Dram Shop Expert

Litigation Support and Expert Witness Services
  • Uncategorized
  • Beer companies are using this counterintuitive method to get millennial customer

Beer companies are using this counterintuitive method to get millennial customer

Beer companies are using this counterintuitive method to get millennial customers back


Source: Business Insider

Kate Taylor

January 13, 2016


The craft-beer boom is forcing Big Beer to reexamine its marketing techniques.


“If you look at millennial brands that today are at the top of their preferred list, most of the time the advertising budget of those brands is zero,” Jorn Socquet, Anheuser-Busch’s vice president of marketing, told Bloomberg.


When it comes to “cool” beers, craft is king. Even though big beer companies AB InBev and MillerCoors still make up 72% of all US beer sales, as beer sales have dropped in recent years, they’re looking at craft as genuine competition.


So Big Beer is on a buying spree, with acquisitions such as those of Ballast Point & Spirits and Lagunitas. However, the question remains – when a craft-beer company is no longer independent, can it maintain its desirability? Or is staying small key to success?


“People are genuinely concerned: Are the big brewers starting to even monopolize craft brewing?” Darby Hughes, trends analyst at food and beverage brand-building boutique Quench, told Business Insider.


In response, major beer companies are attempting to adjust marketing to mirror craft beers’ low-key cool. Bloomberg cites a video on MillerCoors-owned Saint Archer Brewing Co.’s website, which is 98% black-and-white footage of skateboarding, drumming, and surfing, plus 2% of someone drinking a beer while wearing a shirt with the brewery’s name.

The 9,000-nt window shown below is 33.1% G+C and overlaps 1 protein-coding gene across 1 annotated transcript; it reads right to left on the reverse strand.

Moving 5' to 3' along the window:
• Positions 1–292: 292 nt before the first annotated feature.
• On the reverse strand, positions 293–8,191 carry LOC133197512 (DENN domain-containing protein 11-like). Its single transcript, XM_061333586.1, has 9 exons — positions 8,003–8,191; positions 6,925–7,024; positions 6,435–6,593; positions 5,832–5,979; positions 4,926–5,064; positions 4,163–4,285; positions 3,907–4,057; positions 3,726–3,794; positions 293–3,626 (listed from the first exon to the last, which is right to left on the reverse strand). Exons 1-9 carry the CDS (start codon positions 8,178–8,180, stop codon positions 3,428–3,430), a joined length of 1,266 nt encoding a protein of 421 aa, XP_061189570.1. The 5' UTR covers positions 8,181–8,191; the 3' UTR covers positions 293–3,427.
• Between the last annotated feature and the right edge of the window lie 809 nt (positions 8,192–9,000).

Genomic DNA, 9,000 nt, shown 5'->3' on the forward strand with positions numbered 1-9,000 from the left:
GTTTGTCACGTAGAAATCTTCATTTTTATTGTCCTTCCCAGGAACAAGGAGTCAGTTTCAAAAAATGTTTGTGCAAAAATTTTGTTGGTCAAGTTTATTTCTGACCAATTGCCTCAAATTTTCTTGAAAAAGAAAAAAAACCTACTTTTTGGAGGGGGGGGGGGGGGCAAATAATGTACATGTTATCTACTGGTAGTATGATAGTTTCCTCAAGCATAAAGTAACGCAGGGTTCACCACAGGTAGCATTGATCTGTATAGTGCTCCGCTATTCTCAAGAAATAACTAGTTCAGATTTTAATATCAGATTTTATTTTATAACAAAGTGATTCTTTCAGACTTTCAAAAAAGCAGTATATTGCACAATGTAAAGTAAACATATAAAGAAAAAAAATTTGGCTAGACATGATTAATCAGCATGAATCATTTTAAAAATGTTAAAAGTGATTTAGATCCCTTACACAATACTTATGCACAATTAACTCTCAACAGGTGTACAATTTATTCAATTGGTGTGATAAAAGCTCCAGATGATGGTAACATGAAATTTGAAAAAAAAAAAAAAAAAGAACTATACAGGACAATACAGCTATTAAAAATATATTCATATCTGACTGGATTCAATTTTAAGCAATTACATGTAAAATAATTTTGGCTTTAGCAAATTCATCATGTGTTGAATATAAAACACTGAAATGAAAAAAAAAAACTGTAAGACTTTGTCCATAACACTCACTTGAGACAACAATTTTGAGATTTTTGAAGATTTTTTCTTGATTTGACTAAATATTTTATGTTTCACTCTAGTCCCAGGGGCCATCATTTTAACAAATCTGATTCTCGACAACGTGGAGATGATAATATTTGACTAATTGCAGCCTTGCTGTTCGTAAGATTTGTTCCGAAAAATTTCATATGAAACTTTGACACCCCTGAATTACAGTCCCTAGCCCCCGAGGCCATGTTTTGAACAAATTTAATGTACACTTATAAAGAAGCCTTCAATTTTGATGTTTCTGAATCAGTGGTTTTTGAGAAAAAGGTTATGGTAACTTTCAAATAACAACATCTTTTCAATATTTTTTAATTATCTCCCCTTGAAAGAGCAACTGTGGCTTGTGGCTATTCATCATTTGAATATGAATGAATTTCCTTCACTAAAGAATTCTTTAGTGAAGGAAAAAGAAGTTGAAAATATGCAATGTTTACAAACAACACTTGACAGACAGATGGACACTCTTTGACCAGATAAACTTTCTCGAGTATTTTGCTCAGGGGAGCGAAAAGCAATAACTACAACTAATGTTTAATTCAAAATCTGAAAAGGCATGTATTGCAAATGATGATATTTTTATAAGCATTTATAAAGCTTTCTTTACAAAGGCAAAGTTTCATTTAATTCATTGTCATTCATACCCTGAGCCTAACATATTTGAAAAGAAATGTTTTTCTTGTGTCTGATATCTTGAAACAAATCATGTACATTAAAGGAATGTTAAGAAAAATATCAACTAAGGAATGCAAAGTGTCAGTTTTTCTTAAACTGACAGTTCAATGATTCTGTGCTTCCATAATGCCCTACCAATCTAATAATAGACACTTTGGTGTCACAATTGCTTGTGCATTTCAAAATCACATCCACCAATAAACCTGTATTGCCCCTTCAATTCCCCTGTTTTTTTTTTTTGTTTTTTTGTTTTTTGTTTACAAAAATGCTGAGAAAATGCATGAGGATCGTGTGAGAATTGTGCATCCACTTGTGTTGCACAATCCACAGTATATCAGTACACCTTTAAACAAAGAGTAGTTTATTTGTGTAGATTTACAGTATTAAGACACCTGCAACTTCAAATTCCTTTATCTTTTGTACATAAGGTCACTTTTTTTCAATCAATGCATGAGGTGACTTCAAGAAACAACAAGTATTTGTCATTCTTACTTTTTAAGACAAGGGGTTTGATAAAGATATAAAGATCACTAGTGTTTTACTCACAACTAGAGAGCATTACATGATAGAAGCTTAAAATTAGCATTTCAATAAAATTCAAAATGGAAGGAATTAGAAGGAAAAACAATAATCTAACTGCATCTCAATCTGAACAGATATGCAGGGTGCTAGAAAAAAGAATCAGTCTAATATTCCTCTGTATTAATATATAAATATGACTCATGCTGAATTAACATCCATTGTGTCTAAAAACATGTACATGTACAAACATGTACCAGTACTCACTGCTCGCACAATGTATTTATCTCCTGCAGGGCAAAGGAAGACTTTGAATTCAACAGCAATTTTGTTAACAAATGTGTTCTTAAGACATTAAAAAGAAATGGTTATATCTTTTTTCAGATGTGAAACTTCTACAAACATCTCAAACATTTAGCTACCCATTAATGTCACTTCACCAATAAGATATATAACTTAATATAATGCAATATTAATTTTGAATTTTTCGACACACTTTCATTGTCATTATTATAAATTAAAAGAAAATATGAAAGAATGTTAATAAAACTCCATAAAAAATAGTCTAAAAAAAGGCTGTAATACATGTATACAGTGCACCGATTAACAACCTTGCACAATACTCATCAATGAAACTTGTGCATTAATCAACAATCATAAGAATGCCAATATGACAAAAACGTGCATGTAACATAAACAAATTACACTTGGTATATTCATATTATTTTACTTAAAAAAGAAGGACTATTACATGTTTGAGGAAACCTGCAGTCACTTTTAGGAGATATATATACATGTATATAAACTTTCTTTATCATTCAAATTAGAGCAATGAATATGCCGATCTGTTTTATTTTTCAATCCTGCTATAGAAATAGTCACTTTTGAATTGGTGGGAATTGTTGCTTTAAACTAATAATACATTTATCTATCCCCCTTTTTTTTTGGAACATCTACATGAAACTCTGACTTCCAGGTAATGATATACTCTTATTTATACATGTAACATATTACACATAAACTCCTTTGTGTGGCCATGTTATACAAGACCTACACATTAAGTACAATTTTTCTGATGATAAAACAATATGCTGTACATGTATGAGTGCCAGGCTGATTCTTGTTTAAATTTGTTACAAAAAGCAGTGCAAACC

Instead of Super Bowl commercials, breweries are marketing brands like AB InBev’s new Best Damn Root Beer with “stunts,” experiences reminiscent of when it turned a small ski town into Bud Light’s “Whatever, USA.”


Even the presentations of brands built by major beer companies are changing, with Bud Light getting a recent makeover to emphasize authenticity and attract millennial customers.


However, “cooler” marketing doesn’t allow these brands to capture the independence of small, craft breweries.


The outrage following Camden Town Brewery’s acquisition by AB InBev in December was, at this point, expected. Some suppliers eschew Big Beer-owned brews, with Scottish Brewery BrewDog cutting Camden Town Brewery beers after the acquisition.


According to Bloomberg, six out of 10 drinkers believe a brewer’s independence is important when picking a craft beer.


With that in mind, cutting marketing may in fact be the best way for big breweries to keep brands “cool.” Not being linked to AB InBev or MillerCoors could be craft brands’ best hope for maintaining perceived authenticity.